"This is a higher percentage than we had during the civil war," the haggard assistant director told me while patients shuffled through the lobby of the busy hospital, one of the largest in Beirut, "And 55% of the casualties are children under 15 years of age."

So far, the official count of dead Lebanese civilians is nearing 400, with over 1,200 wounded.

Masri, himself holding US citizenship told me that his hospital was now operating with only 25% of its staff, as the rest of the employees had either been unable or unwilling to return to work.

"The Israelis are bombing everything that moves, along with cutting so many bridges and roads, so people have been unable or too scared to come back to work," he said, "So those of us who have stayed are eating, sleeping and working here 24 hours a day. I myself have barely slept in the last 13 days."

It was still sinking in that the casualty rate was so incredibly high, so I asked him how that could be.

"The Israelis are using new kinds of bombs, and these bombs can penetrate bomb shelters," he explained sternly, "They are bombing the refugees in the bomb shelters!"

Just then an irate man was yelling maniacally nearby. Several security guards went and began to escort him from the lobby of the hospital.

"My son who was wounded, was treated and now discharged, but where are we to go," he yelled, "Our home has been pulverized! We do not want to go to a city park, or a school to sleep on the ground!"

He continued pleading to anyone who would listen as he was walked outside.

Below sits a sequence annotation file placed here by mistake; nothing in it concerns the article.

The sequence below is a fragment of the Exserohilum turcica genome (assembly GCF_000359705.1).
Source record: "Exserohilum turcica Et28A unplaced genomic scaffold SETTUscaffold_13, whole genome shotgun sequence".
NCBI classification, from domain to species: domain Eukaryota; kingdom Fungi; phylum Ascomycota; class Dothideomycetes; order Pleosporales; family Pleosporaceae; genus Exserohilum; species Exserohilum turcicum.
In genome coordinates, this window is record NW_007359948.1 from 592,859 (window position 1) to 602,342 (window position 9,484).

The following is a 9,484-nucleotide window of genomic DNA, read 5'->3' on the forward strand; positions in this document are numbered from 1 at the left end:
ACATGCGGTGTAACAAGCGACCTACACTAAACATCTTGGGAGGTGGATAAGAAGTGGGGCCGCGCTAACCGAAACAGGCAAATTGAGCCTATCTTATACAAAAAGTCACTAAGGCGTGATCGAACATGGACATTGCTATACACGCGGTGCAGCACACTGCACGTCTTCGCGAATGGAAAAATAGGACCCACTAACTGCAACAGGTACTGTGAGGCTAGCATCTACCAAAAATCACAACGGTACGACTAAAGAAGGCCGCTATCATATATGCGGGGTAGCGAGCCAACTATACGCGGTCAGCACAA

Masri shook his head, not wishing to comment, as he turned back to me.

"We have kid here who don't know their parents are dead yet," he said while shaking his head. "And recently the Ministry of Interior has confirmed that the Israelis have used white phosphorous in the south."

I showed my surprise at this confirmation. Seeing this, he added, "We also have unconfirmed reports that they are dropping cluster bombs as well, along with other types of illegal weapons."

Before leaving he explained that his hospital was already beginning to run short of medicine and supplies, and thus far had had no help from any international organization.

"We are ok today, but soon we will face big problems if this situation continues," he said tiredly, "We're already going to the Ministry of Health to get extra supplies we are running out of. We hope the UN manages to convince the Israelis to open a safe passage to the south, but at the same time, when that happens, we will be deluged with patients and I don't know how we'll be able to handle all of them."

*************